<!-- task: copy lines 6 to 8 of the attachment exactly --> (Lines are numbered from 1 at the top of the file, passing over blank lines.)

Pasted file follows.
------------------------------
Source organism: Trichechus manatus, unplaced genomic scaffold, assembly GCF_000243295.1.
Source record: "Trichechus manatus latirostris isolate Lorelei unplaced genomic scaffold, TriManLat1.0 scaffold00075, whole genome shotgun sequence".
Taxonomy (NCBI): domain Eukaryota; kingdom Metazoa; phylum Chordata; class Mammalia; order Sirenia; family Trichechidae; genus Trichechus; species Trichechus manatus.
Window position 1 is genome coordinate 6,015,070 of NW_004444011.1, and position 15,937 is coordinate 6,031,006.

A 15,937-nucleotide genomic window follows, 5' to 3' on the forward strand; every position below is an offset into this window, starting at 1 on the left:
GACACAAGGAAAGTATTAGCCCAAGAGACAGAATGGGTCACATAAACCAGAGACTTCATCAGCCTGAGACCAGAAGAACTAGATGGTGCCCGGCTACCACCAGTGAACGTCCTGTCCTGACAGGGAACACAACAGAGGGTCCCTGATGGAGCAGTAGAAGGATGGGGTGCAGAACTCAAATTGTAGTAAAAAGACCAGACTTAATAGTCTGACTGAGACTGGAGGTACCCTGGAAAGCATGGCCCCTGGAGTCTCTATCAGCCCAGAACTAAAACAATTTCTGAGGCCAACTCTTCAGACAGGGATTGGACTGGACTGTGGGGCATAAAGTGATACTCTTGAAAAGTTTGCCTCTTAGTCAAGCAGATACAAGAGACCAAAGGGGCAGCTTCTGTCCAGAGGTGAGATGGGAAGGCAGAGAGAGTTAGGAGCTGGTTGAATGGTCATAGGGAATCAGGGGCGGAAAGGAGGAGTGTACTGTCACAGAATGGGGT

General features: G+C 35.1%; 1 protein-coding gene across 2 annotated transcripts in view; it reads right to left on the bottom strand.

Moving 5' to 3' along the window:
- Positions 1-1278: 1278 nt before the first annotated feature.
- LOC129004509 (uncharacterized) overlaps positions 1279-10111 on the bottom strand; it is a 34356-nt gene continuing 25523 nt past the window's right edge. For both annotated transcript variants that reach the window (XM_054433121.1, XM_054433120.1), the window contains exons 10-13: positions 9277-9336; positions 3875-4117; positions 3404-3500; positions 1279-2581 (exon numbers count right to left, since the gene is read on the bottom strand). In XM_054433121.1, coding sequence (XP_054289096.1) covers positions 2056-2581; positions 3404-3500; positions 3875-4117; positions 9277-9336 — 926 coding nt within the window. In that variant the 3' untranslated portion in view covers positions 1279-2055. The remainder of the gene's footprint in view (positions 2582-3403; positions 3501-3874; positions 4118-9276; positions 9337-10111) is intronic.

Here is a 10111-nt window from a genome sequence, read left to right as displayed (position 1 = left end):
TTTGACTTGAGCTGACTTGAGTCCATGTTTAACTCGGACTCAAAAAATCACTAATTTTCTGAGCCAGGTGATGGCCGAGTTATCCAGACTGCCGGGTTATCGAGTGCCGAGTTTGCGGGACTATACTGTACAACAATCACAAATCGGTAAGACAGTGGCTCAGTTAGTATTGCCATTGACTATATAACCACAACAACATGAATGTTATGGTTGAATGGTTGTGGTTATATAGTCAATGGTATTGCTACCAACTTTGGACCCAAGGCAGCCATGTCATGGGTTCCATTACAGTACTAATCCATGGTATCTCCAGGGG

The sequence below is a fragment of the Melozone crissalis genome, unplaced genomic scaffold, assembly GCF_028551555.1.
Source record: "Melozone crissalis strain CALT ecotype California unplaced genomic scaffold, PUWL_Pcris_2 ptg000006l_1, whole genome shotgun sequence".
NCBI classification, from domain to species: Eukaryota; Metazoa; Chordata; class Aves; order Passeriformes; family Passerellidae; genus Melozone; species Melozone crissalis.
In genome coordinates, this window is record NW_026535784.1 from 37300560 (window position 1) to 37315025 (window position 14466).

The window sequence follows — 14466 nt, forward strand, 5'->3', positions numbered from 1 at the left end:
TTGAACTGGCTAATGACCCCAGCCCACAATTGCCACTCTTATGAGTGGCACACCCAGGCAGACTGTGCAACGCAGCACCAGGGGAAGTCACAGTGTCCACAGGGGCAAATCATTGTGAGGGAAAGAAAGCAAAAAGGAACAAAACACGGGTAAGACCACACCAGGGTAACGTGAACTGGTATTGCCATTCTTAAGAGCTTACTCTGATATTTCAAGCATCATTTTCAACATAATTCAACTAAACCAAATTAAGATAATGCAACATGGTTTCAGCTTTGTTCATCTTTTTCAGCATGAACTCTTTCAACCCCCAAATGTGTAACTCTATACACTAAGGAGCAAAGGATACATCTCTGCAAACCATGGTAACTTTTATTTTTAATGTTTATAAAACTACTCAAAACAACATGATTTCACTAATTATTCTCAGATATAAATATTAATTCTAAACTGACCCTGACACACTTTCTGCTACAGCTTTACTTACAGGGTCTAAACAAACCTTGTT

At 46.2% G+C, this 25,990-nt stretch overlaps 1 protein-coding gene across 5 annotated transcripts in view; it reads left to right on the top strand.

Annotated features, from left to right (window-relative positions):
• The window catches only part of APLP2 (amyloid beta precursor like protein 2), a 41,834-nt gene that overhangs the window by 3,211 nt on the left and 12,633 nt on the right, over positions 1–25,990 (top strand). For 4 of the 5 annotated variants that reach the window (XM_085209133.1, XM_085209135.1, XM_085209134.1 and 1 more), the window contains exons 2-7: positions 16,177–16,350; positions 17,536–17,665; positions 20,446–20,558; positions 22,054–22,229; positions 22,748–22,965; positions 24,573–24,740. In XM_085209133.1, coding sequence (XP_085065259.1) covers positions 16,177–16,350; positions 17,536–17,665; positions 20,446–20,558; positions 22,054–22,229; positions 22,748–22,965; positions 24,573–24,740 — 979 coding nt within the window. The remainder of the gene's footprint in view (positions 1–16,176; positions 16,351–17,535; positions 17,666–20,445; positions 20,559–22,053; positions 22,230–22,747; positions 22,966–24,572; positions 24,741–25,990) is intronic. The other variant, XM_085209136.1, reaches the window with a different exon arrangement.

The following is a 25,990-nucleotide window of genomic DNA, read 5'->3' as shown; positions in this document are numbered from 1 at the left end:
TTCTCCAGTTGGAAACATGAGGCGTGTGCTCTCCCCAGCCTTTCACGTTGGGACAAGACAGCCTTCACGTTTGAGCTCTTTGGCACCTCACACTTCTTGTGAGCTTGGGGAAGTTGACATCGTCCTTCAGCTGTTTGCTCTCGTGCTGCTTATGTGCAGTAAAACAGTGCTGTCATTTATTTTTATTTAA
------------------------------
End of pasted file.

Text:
GACACAAGGAAAGTATTAGCCCAAGAGACAGAATGGGTCACATAAACCAGAGACTTCATCAGCCTGAGACCAGAAGAACTAGATGGTGCCCGGCTACCACCAGTGAACGTCCTGTCCTGACAGGGAACACAACAGAGGGTCCCTGATGGAGCAGTAGAAGGATGGGGTGCAGAACTCAAATTGTAGTAAAAAGACCAGACTTAATAGTCTGACTGAGACTGGAGGTACCCTGGAAAGCATGGCCCCTGGAGTCTCTATCAGCCCAGAACTAAAACAATTTCTGAGGCCAACTCTTCAGACAGGGATTGGACTGGACTGTGGGGCATAAAGTGATACTCTTGAAAAGTTTGCCTCTTAGTCAAGCAGATACAAGAGACCAAAGGGGCAGCTTCTGTCCAGAGGTGAGATGGGAAGGCAGAGAGAGTTAGGAGCTGGTTGAATGGTCATAGGGAATCAGGGGCGGAAAGGAGGAGTGTACTGTCACAGAATGGGGT

General features: G+C 35.1%; 1 protein-coding gene across 2 annotated transcripts in view; it reads right to left on the bottom strand.

Moving 5' to 3' along the window: